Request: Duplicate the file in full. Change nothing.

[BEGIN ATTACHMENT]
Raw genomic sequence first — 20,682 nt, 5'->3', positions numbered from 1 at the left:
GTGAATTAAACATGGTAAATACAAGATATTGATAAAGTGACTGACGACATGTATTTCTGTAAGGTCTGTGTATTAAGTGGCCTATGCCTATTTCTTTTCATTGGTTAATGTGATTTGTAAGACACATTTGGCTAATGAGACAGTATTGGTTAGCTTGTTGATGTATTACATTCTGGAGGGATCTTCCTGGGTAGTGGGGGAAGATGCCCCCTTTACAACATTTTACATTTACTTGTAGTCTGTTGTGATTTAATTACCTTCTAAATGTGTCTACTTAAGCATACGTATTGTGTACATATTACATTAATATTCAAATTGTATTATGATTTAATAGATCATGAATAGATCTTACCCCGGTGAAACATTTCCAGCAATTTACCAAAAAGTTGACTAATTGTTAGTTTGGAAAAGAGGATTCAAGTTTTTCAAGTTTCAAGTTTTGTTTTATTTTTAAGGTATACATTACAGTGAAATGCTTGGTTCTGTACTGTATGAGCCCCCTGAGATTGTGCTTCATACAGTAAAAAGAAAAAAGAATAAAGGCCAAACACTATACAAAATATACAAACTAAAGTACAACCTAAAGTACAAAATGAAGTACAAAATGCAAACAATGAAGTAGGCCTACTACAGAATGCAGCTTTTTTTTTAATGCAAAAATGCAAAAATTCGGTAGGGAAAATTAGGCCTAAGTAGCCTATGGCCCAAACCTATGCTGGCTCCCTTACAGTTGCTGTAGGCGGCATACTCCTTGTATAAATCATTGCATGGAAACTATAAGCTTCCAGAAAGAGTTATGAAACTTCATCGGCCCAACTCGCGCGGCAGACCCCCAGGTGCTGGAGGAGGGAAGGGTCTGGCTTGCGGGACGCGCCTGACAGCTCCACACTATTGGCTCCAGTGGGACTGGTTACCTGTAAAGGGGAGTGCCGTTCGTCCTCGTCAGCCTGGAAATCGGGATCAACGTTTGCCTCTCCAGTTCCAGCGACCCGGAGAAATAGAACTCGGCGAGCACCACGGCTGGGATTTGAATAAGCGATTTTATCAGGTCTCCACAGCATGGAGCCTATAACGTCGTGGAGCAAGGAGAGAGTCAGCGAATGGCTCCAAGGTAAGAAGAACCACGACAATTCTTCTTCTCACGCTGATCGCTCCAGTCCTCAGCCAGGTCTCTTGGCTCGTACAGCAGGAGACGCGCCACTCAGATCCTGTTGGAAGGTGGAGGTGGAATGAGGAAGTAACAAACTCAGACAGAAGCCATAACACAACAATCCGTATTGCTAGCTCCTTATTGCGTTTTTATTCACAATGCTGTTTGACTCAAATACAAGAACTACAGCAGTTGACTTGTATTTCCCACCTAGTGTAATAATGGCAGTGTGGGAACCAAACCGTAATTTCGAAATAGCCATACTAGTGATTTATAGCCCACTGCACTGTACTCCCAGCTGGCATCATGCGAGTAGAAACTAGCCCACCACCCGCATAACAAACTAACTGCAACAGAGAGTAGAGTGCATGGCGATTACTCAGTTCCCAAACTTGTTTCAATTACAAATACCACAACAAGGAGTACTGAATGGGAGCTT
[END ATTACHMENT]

Raw genomic sequence first — 20,682 nt, 5'->3', positions numbered from 1 at the left:
GTGAATTAAACATGGTAAATACAAGATATTGATAAAGTGACTGACGACATGTATTTCTGTAAGGTCTGTGTATTAAGTGGCCTATGCCTATTTCTTTTCATTGGTTAATGTGATTTGTAAGACACATTTGGCTAATGAGACAGTATTGGTTAGCTTGTTGATGTATTACATTCTGGAGGGATCTTCCTGGGTAGTGGGGGAAGATGCCCCCTTTACAACATTTTACATTTACTTGTAGTCTGTTGTGATTTAATTACCTTCTAAATGTGTCTACTTAAGCATACGTATTGTGTACATATTACATTAATATTCAAATTGTATTATGATTTAATAGATCATGAATAGATCTTACCCCGGTGAAACATTTCCAGCAATTTACCAAAAAGTTGACTAATTGTTAGTTTGGAAAAGAGGATTCAAGTTTTTCAAGTTTCAAGTTTTGTTTTATTTTTAAGGTATACATTACAGTGAAATGCTTGGTTCTGTACTGTATGAGCCCCCTGAGATTGTGCTTCATACAGTAAAAAGAAAAAAGAATAAAGGCCAAACACTATACAAAATATACAAACTAAAGTACAACCTAAAGTACAAAATGAAGTACAAAATGCAAACAATGAAGTAGGCCTACTACAGAATGCAGCTTTTTTTTTAATGCAAAAATGCAAAAATTCGGTAGGGAAAATTAGGCCTAAGTAGCCTATGGCCCAAACCTATGCTGGCTCCCTTACAGTTGCTGTAGGCGGCATACTCCTTGTATAAATCATTGCATGGAAACTATAAGCTTCCAGAAAGAGTTATGAAACTTCATCGGCCCAACTCGCGCGGCAGACCCCCAGGTGCTGGAGGAGGGAAGGGTCTGGCTTGCGGGACGCGCCTGACAGCTCCACACTATTGGCTCCAGTGGGACTGGTTACCTGTAAAGGGGAGTGCCGTTCGTCCTCGTCAGCCTGGAAATCGGGATCAACGTTTGCCTCTCCAGTTCCAGCGACCCGGAGAAATAGAACTCGGCGAGCACCACGGCTGGGATTTGAATAAGCGATTTTATCAGGTCTCCACAGCATGGAGCCTATAACGTCGTGGAGCAAGGAGAGAGTCAGCGAATGGCTCCAAGGTAAGAAGAACCACGACAATTCTTCTTCTCACGCTGATCGCTCCAGTCCTCAGCCAGGTCTCTTGGCTCGTACAGCAGGAGACGCGCCACTCAGATCCTGTTGGAAGGTGGAGGTGGAATGAGGAAGTAACAAACTCAGACAGAAGCCATAACACAACAATCCGTATTGCTAGCTCCTTATTGCGTTTTTATTCACAATGCTGTTTGACTCAAATACAAGAACTACAGCAGTTGACTTGTATTTCCCACCTAGTGTAATAATGGCAGTGTGGGAACCAAACCGTAATTTCGAAATAGCCATACTAGTGATTTATAGCCCACTGCACTGTACTCCCAGCTGGCATCATGCGAGTAGAAACTAGCCCACCACCCGCATAACAAACTAACTGCAACAGAGAGTAGAGTGCATGGCGATTACTCAGTTCCCAAACTTGTTTCAATTACAAATACCACAACAAGGAGTACTGAATGGGAGCTT